BEAUTY & SKINCARE

Clean Beauty Rut #10: Clean Make-Up Brushes, Tips + Tricks

Quick & dirty – or rather fast & clean –, these tips will help you make brush cleansing a habit. For the sake of healthy skin.

Ladies, as we all know, good quality make-up brushes can last forever. Sine qua non being that you cleanse them properly.
Point in case: my natural hair brushes that were bought more than 10 years ago, when my thought about veganising things hasn’t reached as far as to the tips of my make-up tools, are still in perfect condition.cleanbrushes

Now, I personally love to cleanse the tools, sometimes right after application – mineral pigments can be a bit clingy – while during hectic days, there’s a pile waiting for me on a Friday night; but at least once in a week there’s some serious lathering going on.

So if You want to start this beauty habit, here are a few things to consider to avoid any frustration, because, let’s face it, frustration is the end of all good habits.

My top 5 DOs & DON’Ts for a successfull brush spa!

1 Don’t use a special brush clean(s)er:
they often don’t carry a full disclosure, leaving you in doubt about tox/non-tox and ethical/ non-ethical ingredients, detergents, fragrance or any possible residue.
Also the cleanser formulas are often less carefully put together (palm oil, harsh ingredients – you get the picture) yet are in total more expensive than the alternative being:

2 Use your favourite clean & green detergent.
Ideas? Sure! I have used tox-free liquid soap (no PO); an organic dish detergent (organic PO-based ingredients); and my shampoo (no PO). The dish detergent has been the most efficient cleanser so far.
Also: shampoos tend to be too loaded with oils and conditioning agents – the less of those are in the formula, the better the result.
But I am not a believer in cheapest drugstore detergents either, because of the ingredients, and choose a tox-free and fabulous green alternative. If it’s good enough for my dishes…

3 Don’t soak ’em.
Soaking can loosen the glue that holds it all together, weaken the handle as well as damage and just thin out the bristles.

4 From time to time, disinfect the brushes (wisely).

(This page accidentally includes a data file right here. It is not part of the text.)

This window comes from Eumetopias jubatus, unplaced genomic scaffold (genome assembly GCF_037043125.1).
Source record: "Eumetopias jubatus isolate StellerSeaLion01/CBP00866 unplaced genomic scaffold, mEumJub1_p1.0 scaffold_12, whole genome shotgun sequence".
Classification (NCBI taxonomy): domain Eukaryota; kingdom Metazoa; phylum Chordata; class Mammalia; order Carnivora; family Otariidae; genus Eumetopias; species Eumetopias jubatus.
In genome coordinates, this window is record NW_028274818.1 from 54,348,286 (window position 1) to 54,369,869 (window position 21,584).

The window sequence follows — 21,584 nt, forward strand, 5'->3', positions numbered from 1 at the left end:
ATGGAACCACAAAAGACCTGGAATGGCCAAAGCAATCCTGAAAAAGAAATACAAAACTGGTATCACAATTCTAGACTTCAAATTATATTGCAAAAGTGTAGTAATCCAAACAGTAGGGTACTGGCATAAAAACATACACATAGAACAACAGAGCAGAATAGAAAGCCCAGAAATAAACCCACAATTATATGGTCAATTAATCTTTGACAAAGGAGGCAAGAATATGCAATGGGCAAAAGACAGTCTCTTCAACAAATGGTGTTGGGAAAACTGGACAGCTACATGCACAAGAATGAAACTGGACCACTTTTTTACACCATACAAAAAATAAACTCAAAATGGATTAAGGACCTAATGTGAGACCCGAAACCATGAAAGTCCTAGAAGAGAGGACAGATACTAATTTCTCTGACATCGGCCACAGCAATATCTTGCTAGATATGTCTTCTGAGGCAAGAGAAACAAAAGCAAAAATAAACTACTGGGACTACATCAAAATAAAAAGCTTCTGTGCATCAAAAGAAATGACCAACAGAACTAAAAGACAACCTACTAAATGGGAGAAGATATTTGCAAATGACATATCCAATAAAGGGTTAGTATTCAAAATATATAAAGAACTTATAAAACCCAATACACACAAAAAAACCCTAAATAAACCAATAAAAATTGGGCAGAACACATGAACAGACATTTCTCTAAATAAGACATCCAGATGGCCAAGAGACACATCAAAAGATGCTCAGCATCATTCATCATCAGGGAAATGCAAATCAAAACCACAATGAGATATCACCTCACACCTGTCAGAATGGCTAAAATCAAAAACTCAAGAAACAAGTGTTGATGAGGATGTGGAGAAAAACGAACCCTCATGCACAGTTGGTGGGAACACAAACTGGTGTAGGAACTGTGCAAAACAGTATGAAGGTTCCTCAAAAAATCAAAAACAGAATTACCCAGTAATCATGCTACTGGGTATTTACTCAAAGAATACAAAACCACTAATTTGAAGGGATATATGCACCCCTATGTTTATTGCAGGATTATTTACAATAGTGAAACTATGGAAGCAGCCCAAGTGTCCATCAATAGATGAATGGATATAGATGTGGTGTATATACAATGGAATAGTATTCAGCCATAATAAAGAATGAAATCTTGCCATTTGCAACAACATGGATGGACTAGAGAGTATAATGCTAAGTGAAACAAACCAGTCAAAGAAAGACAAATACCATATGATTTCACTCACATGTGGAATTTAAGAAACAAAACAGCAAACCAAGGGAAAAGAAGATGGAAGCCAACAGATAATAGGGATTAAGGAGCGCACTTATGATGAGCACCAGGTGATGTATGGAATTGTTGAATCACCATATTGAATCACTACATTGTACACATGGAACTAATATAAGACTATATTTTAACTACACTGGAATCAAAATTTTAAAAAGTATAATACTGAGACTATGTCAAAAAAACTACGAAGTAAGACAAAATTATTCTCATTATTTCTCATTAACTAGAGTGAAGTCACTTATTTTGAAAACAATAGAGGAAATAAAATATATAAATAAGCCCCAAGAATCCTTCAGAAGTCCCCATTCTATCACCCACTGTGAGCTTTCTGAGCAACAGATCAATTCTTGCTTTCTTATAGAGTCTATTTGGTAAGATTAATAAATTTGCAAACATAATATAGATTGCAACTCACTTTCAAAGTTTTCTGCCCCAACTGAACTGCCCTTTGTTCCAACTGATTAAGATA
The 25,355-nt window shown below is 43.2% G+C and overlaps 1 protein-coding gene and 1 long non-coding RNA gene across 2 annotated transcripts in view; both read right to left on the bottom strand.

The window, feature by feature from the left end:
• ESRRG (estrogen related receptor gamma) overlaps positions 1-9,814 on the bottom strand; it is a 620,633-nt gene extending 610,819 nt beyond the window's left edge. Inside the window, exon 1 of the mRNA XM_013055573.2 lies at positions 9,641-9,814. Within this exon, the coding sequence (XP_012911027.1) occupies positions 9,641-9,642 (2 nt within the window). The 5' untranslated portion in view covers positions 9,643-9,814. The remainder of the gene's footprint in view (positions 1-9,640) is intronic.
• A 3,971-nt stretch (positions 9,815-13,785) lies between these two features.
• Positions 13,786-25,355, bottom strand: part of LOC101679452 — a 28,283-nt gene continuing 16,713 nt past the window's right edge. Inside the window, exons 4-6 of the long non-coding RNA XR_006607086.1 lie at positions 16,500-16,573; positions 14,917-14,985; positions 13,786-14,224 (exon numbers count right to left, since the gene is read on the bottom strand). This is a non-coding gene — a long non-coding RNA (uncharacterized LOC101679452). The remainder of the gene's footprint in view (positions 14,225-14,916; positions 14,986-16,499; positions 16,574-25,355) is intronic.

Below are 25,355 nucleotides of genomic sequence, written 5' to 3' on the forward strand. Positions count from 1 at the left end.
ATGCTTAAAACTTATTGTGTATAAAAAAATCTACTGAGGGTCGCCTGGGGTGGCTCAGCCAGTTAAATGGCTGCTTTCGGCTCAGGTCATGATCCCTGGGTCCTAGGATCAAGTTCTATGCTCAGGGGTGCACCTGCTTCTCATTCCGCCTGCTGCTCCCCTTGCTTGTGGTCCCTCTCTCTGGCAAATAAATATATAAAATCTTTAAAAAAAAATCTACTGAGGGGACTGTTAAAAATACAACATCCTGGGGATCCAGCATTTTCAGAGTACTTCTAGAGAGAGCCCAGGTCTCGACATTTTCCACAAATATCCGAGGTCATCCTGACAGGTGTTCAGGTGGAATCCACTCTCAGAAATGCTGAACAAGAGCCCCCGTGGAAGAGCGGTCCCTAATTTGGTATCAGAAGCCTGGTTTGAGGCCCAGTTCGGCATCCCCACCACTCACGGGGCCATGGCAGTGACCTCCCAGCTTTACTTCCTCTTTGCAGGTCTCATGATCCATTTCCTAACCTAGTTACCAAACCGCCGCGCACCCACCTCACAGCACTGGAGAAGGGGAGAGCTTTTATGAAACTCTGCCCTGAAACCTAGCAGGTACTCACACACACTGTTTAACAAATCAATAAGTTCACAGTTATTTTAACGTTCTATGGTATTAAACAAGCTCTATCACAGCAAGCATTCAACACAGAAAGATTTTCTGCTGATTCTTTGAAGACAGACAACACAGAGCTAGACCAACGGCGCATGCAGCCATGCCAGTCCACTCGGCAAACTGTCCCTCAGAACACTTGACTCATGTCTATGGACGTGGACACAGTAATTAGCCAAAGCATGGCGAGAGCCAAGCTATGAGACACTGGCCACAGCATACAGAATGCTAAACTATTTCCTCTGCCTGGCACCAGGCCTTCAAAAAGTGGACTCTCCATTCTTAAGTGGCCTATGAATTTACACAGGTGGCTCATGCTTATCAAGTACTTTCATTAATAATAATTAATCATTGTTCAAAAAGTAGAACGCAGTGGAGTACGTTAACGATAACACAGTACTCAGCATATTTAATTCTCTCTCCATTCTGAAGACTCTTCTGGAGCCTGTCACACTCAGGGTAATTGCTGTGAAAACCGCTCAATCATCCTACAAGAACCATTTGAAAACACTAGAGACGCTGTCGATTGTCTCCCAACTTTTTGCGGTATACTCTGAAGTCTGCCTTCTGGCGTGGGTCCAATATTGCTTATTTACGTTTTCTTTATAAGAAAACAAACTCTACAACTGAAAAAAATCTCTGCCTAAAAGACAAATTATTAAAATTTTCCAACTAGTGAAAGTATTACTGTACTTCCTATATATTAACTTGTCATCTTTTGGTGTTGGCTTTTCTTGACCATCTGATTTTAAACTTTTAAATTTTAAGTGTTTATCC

Use an organic, triclosan-free (!) anti-bacteral spray if:
– Your brushes have been rolling around in your bag during travel
– You have been using brushes on acne or – why would you do that, but well – a cold sore
– You have been using brushes while having a cold
– The last disinfection is about 6 months ago (on the condition that you keep them clean otherwise)fave-products-for-brush-cleaning{1: sonett – certified organic, tox-free disinfectant; 2: sonett, Sodasan – certified organic dish detergents, Logona – organic shampoo; 3: clean brushes – mission possible!}

5 Hang them up to dry.
Professional make-up artists often say to let the brushes lay flat at the edge of a table, so the brushes are aerated and can dry better.
I prefer to even hang them up, (mis)using trouser hangers. Also saves a lot of table space 🙂drying-brushes{…of course you want to make sure the brushes aren’t DRIPPING.}

+ 3 More Tips

1 Don’t contaminate
Extra advice that I’ve picked from several beauty brands’ training manuals:
Never blow on your brushes – this is most likely to contaminate the bristles with whatever’s in your saliva, so it ends up in your product.

#2 Cover your brushes.
This is a neglected no-brainer, actually:

Don’t keep your brushes in close proximity of your wash basin. Various tests show that when we wash our hands, germs, bacteria etc. that we try to get rid of start darting around the sink. Really b-a-d guys, even STD viruses. (So better keep your toothbrush covered, too.)”

#3 Take care of your hands
So what’s the point in keeping your brushes clean and lovely, if your hands start looking chapped? Have a set of thin protective gloves extra for this kind of job – your hands will appreciate it.

What about cleansing with oil?

The Internet is full of videos about cleansing brushes with oil and (cheap) dish detergent. You’ve heard me on the latter, so on to the former.
You would only need oil for 2 reasons:
Reason one – your brush is so clogged up with fat-soluble product that it’s not going to be clean otherwise. (Consider throwing it away, Pig-Pen…)
Reason two – you have a natural hair brush. Here you need a tiny teeny drop of oil, and I use these scented jojoba oils, as a conditioner afterwards.
And let me be Capt’n Obvious here: you don’t need oil for synthetic brushes as there is nothing to condition.how-to-properly-clean-makeup-brushesMore healthy habits? Yes, please!

4 replies »

  1. Great tips. It was because of your post from a LOOONG time ago that i even thought of cleaning my brushes. Ever since, I clean them twice a week, with organic shampoo and spray them with a antibacterial. Before, during, and after travel. Thanks for cementing this ritual in me. I think it’s been really wise, from health perspective. But if anything else, getting all the old colours out of the brushes and not mixing up colour accidentally because it’s still in the brush. win win 😉

  2. I like Melissa’s clean green tips for make-up brushes. I make up the mixture in a spray bottle and use it weekly. (Blocked link)